Monday, December 28, 2015

Exploring random forest hyper-parameters using a League of Legends dataset

Over the last few blog posts, I have used random forests to investigate data from the game League of Legends. In this last post, I will explore model optimization. Specifically I will look at how hyper-parameters like forest size, and node size can influence classification accuracy, show that dimensionality reduction doesn't help random forests, and compare random forest performance to Naive Bayes. For details of this post, please look at this Jupyter notebook.


As a refresher, League of Legends is an online multiplayer game where teams try to destroy each others' base. The aim of this project is to predict the eventual winner of a game at early timepoints, using game conditions; for example, I would like to be able to say the Blue Team with a 10,000 gold lead has an X% chance of winning, and determine X by machine learning. I gathered data from Riot Games's API, and created pandas dataframes containing information from 30,000 games at 5 minute intervals. For examples, you can see previous posts. In this post, as mentioned above, I will explore how I optimized my random forest model.

Forest size

The basic task my random forest is trying to do is predict the winner of a game of League of Legends, a classification task. Random forests work by generating a large number of decision trees, and averaging the results across trees. Thus one of the most obvious random forest parameters to optimize is the number of trees in the forest. To look at this, I ran the prediction algorithm many times, with different number of trees for each run.

As you increase the number of trees in the forest, the accuracy improves, until it plateaus around 25 trees. I am using around a dozen features in my dataset, which makes me hypothesize that your forest should have a number of trees equal to twice the number of features. It would be interesting to look at datasets with more features to see how they perform, and see how general this is.

Node size

The software package I am using for building random forests, scikit-learn, by default creates decision trees where each leaf is pure (that is, each group contains only wins or losses, and no mixture of wins and losses). This can lead to overfitting of individual trees, and by extension the random forest. However, you can set a parameter in the random forest to increase the minimum leaf size, or the minimum size of nodes for splitting. To see how this influenced prediction accuracy, I ran the prediction algorithm over a range of minimum node sizes.

The model accuracy goes up as the minimum sample size increases, plateauing around a 200 sample minimum. The model then maintains its accuracy for larger minimums, before decreasing once the minimum size is 5,000, or approximately 15% of the data. Once the minimum is that large, the trees are restricted in their depth, and cannot make enough splits to separate the data.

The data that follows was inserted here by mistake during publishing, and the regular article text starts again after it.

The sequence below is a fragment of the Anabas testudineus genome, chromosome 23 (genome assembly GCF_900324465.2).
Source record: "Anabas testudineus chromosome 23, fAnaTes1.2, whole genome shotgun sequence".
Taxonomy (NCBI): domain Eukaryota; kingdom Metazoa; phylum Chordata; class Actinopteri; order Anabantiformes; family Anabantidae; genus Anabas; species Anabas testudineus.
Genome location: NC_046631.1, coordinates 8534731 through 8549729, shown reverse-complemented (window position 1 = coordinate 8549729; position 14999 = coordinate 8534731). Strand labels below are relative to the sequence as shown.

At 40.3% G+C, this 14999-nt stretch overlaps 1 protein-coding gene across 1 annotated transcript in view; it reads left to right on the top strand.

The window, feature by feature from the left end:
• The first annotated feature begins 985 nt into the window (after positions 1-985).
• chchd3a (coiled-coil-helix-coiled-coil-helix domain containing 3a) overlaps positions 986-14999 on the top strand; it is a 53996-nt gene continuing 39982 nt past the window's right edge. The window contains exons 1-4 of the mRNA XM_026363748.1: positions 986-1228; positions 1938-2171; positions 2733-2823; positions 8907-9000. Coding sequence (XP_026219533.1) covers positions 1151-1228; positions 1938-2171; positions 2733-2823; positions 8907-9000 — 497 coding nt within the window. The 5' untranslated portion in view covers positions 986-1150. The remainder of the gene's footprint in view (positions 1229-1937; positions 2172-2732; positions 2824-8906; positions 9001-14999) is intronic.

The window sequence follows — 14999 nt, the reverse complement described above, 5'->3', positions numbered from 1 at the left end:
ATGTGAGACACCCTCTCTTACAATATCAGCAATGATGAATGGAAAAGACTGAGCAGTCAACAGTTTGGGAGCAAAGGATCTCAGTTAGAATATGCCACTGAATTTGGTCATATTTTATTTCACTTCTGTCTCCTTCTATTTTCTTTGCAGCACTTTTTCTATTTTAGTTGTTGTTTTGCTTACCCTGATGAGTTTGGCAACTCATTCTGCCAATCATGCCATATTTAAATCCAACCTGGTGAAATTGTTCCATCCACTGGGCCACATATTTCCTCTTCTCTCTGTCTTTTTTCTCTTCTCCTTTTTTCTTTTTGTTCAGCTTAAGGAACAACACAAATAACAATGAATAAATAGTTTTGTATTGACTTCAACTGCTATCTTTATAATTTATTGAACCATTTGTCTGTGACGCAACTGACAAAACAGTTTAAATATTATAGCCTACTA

Rather than making graphs like this for every parameter, I ran a grid search over tree depth, leaf size, and node size. The best parameters for my dataset with 30,000 games, and a dozen features was a maximum depth of 10 levels, minimum leaf size of 10, and minimum split size of 1000. Optimizing these parameters yielded a 2-5% increase in accuracy over the default parameters (over a range of timepoints).

Dimensionality reduction

There is a lot of collinearity in my dataset, which can be a problem for certain machine learning algorithms; theoretically, random forests are resilient to collinearity. To see this for myself, I performed dimensionality reduction, specifically PCA, on my features, and then ran the random forest algorithm again. Here I am presenting the data slightly differently, in terms of prediction accuracy at specific times within the game.
The PCA model is actually a little worse! In the past I have used PCA on data before performing regression, and which improved regression performance by 5%. It's good to know that random forests work as advertised, and don't require dimentionality reduction beforehand.

Naïve Bayes

Part of the reason I did this project was to gain experience with random forests, and compare their performance with other algorithms. Naïve Bayes is a decent, fast default algorithm which is often used for benchmarking. I hadn't used it previously, as there is a little bit of manipulation necessary to combine categorical and continuous features in Naïve Bayes (like 5 lines of code!). As a final experiment, I wanted to see how Naïve Bayes compared to Random Forests.
Naïve Bayes performs almost as well! And runs a whole lot faster! What is probably happening here is that the dataset is just not deep enough for the strength of random forests to shine.

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